Review: “The Unborn”

January 11, 2009 at 9:17 am Leave a comment

When I first saw the trailer for this movie a few months ago, I’ll admit, I was excited.  My thing with horror films is to avoid them, since they usually involve teens or adults in their 20’s getting chopped up by someone/something.  I don’t find this appealing since I don’t get scared, and the whole point of a horror movie is to be scared.  It’s not that I don’t jump whenever the bad guy comes out of nowhere, it’s just that when the movie is done, I’m still not scared.  A good horror movie will make me want to keep the light on at night.  The Exorcist, to me, is the scariest film ever made because even to this day I have to keep a light on in my room after I watch it.

The first trailer I saw for The Unborn focused on the creepy little kid (I have a thing about little kids in horror movies…they freak me out).  Then, as more promos were released, I started to see all the weird creatures that would appear in the movie, and I started to become disinterested; ‘creature’ movies to me a just as boring as slasher movies.  What really scares the crap out of movie are stories of ghosts or possession.

The best thing about this movie...

The best thing about this movie...

The Unborn is a little bit of ghost story, possession, and creature flick all rolled into one.  The studio is really trumpeting the fact that the writer/director, David Goyer, co-wrote the recent Batman films, along with the Blade trilogy among others.  Unfortunately, he tries to meld all these different genres into one, and it just doesn’t work.  The story centers around a 20-something college girl, Casey (Megan Fox lookalike Odette Yustman) who is haunted by strange visions surrounding this creepy blue-eyed child.

Howd you like to wake up to this?

Her visions become terrible nightmares and hallucinations as this ghost child causes horrific events to occur in real life.  She then learns that this ghost has been haunting her family for generations and it falls to her to try and break the cycle.  The story itself actually gets interesting, since it deals with a family curse that goes all the way back to World War II and the Nazi experiments on Jews.  What hurts the story is some terrible dialogue and an uninteresting 1st half.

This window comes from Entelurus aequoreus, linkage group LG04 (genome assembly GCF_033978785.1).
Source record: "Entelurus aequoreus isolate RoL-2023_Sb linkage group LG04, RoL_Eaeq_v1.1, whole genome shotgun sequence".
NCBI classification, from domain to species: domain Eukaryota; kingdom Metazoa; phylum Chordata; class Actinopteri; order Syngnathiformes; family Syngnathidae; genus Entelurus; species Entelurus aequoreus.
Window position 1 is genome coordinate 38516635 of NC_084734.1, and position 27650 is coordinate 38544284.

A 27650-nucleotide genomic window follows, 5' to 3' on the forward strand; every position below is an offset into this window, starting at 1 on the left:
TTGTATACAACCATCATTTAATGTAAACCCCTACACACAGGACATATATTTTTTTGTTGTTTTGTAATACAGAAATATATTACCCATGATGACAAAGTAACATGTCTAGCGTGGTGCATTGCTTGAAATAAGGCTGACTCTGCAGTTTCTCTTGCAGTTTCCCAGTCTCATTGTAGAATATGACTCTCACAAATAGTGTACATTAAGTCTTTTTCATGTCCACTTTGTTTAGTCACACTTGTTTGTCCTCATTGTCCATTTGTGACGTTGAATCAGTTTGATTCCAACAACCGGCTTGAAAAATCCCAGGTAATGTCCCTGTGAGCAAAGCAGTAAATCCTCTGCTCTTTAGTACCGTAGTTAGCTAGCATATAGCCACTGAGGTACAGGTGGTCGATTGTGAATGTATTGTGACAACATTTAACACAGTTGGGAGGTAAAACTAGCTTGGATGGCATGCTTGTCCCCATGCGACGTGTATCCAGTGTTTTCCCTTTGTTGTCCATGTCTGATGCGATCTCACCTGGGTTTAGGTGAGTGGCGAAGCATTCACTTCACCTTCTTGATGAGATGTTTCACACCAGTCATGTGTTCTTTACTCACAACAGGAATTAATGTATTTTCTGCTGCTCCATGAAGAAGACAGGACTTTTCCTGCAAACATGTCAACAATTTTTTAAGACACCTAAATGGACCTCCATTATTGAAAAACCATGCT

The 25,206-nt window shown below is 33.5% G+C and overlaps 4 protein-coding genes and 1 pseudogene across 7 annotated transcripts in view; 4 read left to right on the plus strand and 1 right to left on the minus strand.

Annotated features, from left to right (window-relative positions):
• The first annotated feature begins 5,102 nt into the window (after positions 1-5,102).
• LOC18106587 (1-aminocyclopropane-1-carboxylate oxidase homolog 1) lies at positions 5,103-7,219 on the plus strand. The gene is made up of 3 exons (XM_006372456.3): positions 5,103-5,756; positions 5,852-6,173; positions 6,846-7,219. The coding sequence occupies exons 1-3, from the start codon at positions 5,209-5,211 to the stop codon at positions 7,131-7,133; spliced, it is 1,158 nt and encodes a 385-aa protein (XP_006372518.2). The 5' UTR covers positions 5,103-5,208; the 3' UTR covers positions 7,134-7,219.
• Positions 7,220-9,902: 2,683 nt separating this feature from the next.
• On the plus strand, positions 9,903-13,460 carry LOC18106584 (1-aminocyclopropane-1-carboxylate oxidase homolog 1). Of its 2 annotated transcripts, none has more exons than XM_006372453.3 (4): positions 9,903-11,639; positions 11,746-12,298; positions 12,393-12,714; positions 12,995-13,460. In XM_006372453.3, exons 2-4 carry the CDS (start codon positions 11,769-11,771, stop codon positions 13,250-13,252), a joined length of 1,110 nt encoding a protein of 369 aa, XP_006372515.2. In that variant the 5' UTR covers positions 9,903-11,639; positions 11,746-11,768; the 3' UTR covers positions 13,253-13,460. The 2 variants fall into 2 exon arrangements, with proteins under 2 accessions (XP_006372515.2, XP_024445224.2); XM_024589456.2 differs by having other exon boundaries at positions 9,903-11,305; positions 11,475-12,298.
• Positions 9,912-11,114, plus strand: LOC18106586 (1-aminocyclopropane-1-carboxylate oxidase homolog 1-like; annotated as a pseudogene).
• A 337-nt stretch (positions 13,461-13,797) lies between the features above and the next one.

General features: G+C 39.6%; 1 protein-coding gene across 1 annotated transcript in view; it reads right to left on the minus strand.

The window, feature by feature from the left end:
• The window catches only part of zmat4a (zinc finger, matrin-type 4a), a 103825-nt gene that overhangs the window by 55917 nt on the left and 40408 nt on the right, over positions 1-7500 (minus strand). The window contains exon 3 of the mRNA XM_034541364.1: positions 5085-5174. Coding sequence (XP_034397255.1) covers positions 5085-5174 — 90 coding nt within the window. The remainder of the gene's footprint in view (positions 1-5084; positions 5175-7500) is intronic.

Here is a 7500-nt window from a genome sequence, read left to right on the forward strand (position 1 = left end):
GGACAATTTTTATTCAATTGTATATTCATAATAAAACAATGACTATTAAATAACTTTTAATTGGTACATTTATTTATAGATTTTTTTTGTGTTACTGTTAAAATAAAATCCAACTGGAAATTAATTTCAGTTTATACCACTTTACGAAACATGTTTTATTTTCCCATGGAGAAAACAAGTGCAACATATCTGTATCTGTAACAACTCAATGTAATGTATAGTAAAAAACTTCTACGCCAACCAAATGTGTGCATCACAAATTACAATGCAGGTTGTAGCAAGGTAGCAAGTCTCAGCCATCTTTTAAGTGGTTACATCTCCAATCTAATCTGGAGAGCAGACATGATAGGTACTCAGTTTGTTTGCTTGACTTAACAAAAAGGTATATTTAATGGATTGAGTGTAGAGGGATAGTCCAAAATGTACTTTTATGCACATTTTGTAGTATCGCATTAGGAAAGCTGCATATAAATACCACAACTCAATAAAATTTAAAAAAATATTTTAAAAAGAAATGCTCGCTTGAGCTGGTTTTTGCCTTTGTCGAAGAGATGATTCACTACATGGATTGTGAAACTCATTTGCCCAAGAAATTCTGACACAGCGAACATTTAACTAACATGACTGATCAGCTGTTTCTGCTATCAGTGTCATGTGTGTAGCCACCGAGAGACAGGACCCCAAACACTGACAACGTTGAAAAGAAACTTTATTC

There really is no ‘setup’ for this movie; it starts with Casey jogging and having some strange hallucinations.  I also don’t remember seeing an opening title sequence of any kind (which is fine with me).  It just takes a while for the actual story to take place, most of the first 30 or 40 minutes is strange hallucinations.

The story gets good when they introduce some of the supporting cast like Sofi (Jane Alexander), who has a connection to Casey’s past, and Rabbi Sendak (Gary Oldman), the man whom Casey turns to for spiritual advice.  Unfortunately, both Alexander and Oldman are wasted in the movie.  The rest of the supporting cast really don’t do much either: the super-hot Meagan Good is canon fodder as Yustman’s best friend, and Casey’s boyfriend (Cam Gigandet) only plays a major role at the end.  To her credit, Odette Yustman is actually pretty good here; she tries to give emotional weight to her character even through terrible lines (“My life depends on this!”. . . ugh, give me a break).

The scares in this movie are entirely comprised of cheap jump-out-at-you moments.  Yes, I jumped a few times, but I found myself laughing for having fallen for such a cheap shot.  There are some pretty disturbing images, such as people and animals with upside-down faces, and large insects that skitter about everywhere.  Also, there are nods to old-school horror films throughout, such as twisting heads (The Exorcist) and crazy dreams (Rosemary’s Baby).

While I like David Goyer as a writer (his contributions to the Batman screenplays are noteworthy, and I like what he did with Blade), I don’t think he has what it takes to direct his own screenplays.  The Unborn is a technically competent movie, with nice framing, subdued colors, and scary atmosphere.  However, the script is what bogs this movie down.  The premise itself is something different, as ghost stories and tales of possession generally focus on the Christian traditions; here there’s a connection to Jewish folklore.  For die-hard horror fans, this might be worth checking out if you enjoy cheap scares, but for casual viewers, skip it.

5.5/10

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